The lucky ones: Australian schoolchildren being immunised in the 1950s.
T he global effort to eradicate polio, a disease that has been on the brink of extinction for years, is facing serious setbacks on two continents. The virus is surging in Somalia and the Horn of Africa, largely free of cases for several years. And a new outbreak has begun in a part of Pakistan that a warlord declared off-limits to vaccinators 14 months ago.
The African outbreak began in May with two cases of polio paralysis: one in Mogadishu, Somalia's capital, and another in the huge Dadaab refugee camp in Kenya, where thousands of Somalis have fled fighting between Islamic militants, clan militias, government troops and African peacekeepers.
Now there are 121 cases in the region; last year, there were only 232 in the world.
The new Pakistan outbreak is in North Waziristan, near the frontier with Afghanistan. It is in an area where a warlord banned polio vaccinations after it was disclosed that the CIA had staged a hepatitis vaccination campaign in its hunt for Osama bin Laden. The warlord, Hafiz Gul Bahadur, banned all efforts until US drone strikes ended.
Although only three North Waziristan children have suffered polio paralysis since then, even one case shows that the virus is in the area and could spread.
The new outbreaks may delay a recently announced $5.5 billion plan to eradicate polio by 2018. Nonetheless, public health officials still believe that, with enough local political will and donor money, they can prevail by using techniques that have worked before.
To prevent the disease from reaching Mecca during next month's haj, the Saudis have tightened their rules. Pilgrims from any country with polio cases must be vaccinated at home and again on arrival. Last year, nearly 500,000 pilgrims were vaccinated on arrival, Dr. Ziad A. Memish, the Saudi deputy health minister, said recently.
The Pakistan outbreak is particularly frustrating, because eradication had been going steadily forward despite the killings in December of nine vaccinators that some blamed on the Taliban.
Public health officials had counted themselves lucky that despite simultaneous vaccination bans in North and South Waziristan, no polio virus was known to be circulating in the 250,000 children in those areas. Vaccination posts were set up on nearby highways and on buses and trains. Urban hospitals packed vaccine on ice for families willing to smuggle it back to neighbours, but it was not enough.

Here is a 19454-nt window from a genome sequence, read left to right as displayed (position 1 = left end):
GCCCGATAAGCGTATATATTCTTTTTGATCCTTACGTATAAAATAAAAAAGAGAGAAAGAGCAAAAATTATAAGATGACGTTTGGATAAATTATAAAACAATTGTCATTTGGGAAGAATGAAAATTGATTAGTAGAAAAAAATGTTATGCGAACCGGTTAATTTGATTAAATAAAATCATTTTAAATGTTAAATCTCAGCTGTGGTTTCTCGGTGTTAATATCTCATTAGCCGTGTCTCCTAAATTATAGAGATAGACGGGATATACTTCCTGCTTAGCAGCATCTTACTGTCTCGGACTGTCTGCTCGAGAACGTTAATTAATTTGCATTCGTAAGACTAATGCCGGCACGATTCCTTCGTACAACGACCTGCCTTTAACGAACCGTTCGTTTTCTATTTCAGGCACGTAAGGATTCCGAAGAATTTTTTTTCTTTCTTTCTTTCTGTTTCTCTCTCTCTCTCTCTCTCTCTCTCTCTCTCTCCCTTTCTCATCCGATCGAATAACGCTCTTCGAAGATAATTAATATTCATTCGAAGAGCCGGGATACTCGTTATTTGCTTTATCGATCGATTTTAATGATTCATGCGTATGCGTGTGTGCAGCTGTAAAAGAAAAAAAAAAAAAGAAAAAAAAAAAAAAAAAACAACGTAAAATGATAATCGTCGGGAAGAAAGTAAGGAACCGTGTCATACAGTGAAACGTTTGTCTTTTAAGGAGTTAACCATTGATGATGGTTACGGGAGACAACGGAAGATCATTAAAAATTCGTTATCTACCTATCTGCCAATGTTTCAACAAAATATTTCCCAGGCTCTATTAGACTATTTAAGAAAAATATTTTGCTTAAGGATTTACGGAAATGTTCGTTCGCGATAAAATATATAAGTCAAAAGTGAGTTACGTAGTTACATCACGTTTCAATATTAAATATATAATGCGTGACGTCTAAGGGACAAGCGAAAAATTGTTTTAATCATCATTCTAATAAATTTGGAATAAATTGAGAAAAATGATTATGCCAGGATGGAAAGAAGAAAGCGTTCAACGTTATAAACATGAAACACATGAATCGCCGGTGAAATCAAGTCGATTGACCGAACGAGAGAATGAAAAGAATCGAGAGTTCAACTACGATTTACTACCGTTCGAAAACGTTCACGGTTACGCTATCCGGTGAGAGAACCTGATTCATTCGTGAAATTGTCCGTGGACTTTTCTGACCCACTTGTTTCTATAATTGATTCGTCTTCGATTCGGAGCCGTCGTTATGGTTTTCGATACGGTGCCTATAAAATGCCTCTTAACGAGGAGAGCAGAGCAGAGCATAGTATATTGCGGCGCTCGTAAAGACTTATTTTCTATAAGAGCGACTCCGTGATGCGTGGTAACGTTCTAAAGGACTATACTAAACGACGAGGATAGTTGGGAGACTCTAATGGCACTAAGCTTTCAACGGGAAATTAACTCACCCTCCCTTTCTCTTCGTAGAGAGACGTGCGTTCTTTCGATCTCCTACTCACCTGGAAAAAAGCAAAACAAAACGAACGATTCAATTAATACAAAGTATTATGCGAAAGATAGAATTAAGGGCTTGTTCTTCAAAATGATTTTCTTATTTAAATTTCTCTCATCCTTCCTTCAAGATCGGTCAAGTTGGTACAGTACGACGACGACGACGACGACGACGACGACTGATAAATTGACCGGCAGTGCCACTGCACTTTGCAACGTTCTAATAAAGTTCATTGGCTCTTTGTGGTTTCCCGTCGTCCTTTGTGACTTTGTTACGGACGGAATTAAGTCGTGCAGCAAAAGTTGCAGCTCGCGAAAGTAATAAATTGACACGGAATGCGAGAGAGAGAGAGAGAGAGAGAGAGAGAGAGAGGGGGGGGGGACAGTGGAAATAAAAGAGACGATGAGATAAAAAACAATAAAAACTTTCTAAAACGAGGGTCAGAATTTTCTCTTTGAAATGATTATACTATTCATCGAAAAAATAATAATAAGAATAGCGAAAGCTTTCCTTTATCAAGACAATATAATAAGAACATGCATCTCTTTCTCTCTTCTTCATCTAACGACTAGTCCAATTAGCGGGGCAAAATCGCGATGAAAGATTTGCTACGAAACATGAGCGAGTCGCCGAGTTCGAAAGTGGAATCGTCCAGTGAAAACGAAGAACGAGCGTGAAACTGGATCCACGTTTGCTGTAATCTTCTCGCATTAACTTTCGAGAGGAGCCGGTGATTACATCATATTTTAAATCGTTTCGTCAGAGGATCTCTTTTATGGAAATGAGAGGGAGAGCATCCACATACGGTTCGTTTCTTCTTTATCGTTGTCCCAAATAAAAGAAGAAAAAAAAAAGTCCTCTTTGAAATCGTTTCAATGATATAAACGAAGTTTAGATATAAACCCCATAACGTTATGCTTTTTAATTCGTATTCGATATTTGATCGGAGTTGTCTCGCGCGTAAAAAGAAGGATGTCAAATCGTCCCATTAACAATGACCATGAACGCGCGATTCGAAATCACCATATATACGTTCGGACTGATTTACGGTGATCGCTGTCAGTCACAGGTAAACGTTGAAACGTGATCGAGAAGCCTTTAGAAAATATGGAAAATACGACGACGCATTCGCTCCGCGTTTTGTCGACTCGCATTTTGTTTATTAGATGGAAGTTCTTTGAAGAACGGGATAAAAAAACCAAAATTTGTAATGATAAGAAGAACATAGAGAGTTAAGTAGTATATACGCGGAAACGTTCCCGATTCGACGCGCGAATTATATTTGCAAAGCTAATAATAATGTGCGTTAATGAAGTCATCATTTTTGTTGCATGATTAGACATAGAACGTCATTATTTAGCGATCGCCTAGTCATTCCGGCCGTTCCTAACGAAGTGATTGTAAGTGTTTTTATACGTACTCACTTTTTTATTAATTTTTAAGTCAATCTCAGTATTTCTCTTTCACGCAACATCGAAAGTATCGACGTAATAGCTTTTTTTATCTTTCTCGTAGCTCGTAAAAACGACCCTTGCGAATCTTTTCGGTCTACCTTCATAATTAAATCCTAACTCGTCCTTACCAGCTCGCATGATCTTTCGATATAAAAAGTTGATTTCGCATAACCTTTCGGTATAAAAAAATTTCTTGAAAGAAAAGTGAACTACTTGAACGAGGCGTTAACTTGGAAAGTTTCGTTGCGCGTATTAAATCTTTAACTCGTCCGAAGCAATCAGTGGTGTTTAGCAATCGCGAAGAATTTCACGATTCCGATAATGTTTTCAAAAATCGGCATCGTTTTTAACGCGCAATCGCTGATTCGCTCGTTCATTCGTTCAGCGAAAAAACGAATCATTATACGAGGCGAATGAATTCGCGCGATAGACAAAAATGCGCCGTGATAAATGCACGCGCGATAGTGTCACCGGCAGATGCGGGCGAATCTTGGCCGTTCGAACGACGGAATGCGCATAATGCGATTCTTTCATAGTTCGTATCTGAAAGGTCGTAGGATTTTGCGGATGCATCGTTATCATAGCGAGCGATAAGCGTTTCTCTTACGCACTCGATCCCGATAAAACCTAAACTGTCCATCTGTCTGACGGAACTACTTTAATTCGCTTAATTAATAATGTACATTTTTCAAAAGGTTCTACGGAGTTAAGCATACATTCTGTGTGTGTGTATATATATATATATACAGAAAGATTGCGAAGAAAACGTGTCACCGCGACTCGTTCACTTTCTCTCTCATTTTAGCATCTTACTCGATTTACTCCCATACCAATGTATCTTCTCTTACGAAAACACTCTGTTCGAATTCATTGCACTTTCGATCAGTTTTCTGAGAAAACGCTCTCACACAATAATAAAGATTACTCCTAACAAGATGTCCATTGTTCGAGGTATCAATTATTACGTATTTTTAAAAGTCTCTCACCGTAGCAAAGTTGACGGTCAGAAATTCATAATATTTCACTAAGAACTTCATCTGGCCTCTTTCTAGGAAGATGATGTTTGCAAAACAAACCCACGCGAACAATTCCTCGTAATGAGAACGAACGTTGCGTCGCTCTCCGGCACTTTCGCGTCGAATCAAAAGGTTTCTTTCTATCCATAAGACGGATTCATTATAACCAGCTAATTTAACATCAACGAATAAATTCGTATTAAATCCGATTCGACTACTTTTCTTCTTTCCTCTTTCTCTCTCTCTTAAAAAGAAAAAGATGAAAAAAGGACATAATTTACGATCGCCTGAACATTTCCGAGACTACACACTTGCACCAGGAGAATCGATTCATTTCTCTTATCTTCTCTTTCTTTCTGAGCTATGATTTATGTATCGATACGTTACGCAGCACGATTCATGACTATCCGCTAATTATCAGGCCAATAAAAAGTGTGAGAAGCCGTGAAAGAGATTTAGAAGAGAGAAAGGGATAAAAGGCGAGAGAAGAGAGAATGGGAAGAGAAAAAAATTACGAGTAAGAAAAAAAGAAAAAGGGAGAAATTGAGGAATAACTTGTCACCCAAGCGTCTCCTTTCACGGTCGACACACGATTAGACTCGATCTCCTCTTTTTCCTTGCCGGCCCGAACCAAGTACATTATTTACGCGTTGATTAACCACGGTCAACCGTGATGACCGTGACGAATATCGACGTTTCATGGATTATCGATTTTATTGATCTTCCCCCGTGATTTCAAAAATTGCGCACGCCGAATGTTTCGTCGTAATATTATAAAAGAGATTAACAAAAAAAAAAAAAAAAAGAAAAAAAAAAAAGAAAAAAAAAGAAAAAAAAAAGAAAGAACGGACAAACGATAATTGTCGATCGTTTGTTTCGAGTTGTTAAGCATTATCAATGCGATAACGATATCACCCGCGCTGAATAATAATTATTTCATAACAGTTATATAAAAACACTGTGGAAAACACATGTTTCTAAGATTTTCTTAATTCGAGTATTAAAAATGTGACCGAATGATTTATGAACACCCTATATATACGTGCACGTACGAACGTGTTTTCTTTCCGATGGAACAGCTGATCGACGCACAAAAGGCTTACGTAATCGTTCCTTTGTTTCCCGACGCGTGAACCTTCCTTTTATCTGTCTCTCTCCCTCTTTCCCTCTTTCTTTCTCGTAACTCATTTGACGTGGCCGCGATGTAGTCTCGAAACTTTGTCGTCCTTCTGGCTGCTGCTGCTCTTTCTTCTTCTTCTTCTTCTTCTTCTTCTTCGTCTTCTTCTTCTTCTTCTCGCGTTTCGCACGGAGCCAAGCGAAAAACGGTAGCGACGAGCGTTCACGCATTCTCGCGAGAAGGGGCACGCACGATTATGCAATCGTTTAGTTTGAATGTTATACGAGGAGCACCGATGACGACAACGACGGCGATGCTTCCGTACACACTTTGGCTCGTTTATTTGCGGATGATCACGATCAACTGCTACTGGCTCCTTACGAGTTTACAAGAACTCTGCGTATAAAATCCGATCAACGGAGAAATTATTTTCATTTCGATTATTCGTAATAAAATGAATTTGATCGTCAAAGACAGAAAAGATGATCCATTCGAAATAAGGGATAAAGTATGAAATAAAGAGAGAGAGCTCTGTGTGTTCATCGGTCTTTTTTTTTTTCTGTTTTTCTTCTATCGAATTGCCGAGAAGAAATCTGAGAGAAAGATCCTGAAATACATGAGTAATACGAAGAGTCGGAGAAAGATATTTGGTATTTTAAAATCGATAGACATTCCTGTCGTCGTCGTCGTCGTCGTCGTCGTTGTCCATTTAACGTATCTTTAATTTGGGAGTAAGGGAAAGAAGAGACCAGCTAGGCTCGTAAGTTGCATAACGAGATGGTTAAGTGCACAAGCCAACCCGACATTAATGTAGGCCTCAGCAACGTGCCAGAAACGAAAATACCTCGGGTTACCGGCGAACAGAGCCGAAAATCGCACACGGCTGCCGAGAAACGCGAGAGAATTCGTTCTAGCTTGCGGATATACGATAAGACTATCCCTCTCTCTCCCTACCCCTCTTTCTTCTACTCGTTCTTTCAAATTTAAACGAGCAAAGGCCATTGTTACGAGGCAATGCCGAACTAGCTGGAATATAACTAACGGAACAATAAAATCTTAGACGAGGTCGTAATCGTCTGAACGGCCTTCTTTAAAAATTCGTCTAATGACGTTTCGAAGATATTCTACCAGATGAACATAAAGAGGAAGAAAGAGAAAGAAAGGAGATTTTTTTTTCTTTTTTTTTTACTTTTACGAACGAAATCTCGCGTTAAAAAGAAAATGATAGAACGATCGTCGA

''The equation is simple,'' Dr Elias Durry, emergency co-ordinator for polio eradication in Pakistan for the World Health Organisation, said. ''Where you can immunise, the virus goes away. Where you can't, the virus gets in.'' Durry said he hoped that parents whose children were paralysed would speak up at local decision-making councils, called shuras, that are common in tribal areas, and possibly put pressure on warlords to rescind the ban.
The Taliban warlord in South Waziristan, Maulvi Nazir, was killed by a drone strike in January.
Before the Waziristan outbreak, Pakistan had seen only 24 cases this year, about as many as it had at the same point in 2012. Most were around Karachi and Peshawar, where last year's killings of vaccinators took place and where resistance to vaccines is highest.
The Somali outbreak is different. There is little opposition to the vaccine, said Dr Bruce Aylward, the WHO assistant director general for polio. In several Muslim countries, including Pakistan, the drive has been hurt by rumours that the vaccine sterilises girls or contains pork products or the virus that causes AIDS.
However, he said, many cases are in areas south of Mogadishu where the militant group al-Shabab operates. The group opposes mass campaigns because it believes the sight of thousands of vaccinators going house to house would undercut its claim to rule those areas.
Instead, the campaign negotiates with local chiefs and mid-level Shabab members to hold small drives. Other tactics have changed too: Children of any age, and sometimes adults, get the drops, and drives are held twice a month instead of every three months.
Refugee camps face other obstacles. Large ones often have lawless areas on their fringes where vaccinators may fear to work.
''When this started, I said, 'Brace yourself for hundreds of cases','' Aylward said, because he knew that few children born in the last five years had been immunised. Still, he said he believed this outbreak could be beaten because it echoed the one that plagued the region from 2005 to 2007. It also began in Mogadishu, and it spread as far as Yemen and Eritrea and paralysed about 700 children before multiple mass vaccination rounds snuffed it out. Kenya, Yemen and Ethiopia are already planning those with help from Geneva.